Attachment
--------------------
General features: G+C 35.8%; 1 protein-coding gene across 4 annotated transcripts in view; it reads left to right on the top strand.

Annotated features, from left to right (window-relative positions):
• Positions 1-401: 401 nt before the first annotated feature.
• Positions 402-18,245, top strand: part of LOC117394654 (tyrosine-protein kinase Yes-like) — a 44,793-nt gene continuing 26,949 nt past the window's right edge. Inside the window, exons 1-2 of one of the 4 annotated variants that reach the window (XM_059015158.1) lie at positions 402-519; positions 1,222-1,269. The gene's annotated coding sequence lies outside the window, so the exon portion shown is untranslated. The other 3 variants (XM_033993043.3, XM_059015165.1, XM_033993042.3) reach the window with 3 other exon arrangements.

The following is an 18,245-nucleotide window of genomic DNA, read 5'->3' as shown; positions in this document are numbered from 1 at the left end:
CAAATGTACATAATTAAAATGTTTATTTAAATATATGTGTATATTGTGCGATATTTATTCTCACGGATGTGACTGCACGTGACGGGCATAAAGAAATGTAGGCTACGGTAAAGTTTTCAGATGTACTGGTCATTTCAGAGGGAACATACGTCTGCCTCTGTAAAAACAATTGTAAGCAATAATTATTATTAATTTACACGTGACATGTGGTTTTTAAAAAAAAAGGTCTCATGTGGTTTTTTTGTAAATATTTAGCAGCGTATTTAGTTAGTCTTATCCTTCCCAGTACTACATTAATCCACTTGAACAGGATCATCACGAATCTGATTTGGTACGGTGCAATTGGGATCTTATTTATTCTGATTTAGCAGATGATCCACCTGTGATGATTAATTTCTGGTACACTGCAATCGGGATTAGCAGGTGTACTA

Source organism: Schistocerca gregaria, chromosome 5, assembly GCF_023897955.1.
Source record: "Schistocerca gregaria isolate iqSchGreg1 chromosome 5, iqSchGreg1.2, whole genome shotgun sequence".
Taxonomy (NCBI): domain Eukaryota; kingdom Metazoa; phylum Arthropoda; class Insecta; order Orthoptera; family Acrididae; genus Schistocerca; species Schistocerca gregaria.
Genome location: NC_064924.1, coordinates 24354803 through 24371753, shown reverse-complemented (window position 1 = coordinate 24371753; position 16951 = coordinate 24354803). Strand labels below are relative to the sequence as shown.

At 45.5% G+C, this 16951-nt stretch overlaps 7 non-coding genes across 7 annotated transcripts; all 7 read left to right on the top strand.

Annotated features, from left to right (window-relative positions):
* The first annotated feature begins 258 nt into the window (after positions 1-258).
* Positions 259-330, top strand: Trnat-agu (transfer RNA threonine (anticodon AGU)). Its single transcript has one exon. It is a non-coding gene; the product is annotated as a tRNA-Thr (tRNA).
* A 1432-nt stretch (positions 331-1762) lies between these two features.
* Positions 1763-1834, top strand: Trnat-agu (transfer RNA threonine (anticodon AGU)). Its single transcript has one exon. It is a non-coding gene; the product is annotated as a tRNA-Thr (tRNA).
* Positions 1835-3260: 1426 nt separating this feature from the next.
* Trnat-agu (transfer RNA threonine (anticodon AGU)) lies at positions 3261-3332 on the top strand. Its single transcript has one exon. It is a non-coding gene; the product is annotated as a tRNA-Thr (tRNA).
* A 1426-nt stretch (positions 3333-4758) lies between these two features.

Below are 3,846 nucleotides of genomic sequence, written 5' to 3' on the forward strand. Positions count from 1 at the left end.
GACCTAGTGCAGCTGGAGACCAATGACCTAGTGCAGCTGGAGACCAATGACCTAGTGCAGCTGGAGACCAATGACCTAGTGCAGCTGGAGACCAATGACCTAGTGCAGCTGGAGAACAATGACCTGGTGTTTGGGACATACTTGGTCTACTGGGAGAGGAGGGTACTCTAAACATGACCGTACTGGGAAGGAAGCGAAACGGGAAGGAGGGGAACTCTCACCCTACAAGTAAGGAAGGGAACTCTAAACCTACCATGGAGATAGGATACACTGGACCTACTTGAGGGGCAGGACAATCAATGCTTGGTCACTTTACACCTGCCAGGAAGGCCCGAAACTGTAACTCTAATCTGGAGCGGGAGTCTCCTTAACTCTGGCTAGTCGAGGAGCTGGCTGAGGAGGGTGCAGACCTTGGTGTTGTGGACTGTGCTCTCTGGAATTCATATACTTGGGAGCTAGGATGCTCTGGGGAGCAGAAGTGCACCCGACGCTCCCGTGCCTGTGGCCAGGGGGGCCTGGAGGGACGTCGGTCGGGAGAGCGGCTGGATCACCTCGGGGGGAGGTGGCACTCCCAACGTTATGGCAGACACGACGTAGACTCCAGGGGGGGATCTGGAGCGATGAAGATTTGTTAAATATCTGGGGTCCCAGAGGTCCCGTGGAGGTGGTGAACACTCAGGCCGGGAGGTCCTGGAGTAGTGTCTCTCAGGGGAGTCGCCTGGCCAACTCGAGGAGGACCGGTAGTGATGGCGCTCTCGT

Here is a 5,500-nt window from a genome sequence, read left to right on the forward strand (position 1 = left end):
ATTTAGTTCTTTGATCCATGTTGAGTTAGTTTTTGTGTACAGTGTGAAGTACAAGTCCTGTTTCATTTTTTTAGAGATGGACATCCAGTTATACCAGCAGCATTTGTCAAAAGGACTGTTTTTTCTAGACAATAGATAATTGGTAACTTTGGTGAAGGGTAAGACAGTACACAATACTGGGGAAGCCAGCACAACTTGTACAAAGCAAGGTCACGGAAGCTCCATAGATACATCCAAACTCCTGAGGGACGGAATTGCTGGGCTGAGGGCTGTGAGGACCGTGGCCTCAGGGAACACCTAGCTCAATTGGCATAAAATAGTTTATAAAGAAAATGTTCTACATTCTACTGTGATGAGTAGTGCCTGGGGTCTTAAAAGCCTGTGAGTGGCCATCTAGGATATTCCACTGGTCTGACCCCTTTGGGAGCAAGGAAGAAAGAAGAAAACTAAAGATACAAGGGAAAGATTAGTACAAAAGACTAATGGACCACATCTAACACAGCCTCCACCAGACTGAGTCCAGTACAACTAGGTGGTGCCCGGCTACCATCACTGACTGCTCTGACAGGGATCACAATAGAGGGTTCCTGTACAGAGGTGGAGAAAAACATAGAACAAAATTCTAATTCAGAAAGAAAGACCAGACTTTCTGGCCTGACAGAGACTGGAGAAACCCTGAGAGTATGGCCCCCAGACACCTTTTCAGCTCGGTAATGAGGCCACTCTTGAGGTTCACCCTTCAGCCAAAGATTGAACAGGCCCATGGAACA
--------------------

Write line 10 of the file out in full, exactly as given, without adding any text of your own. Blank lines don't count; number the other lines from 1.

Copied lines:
Genome location: NC_064924.1, coordinates 24354803 through 24371753, shown reverse-complemented (window position 1 = coordinate 24371753; position 16951 = coordinate 24354803). Strand labels below are relative to the sequence as shown.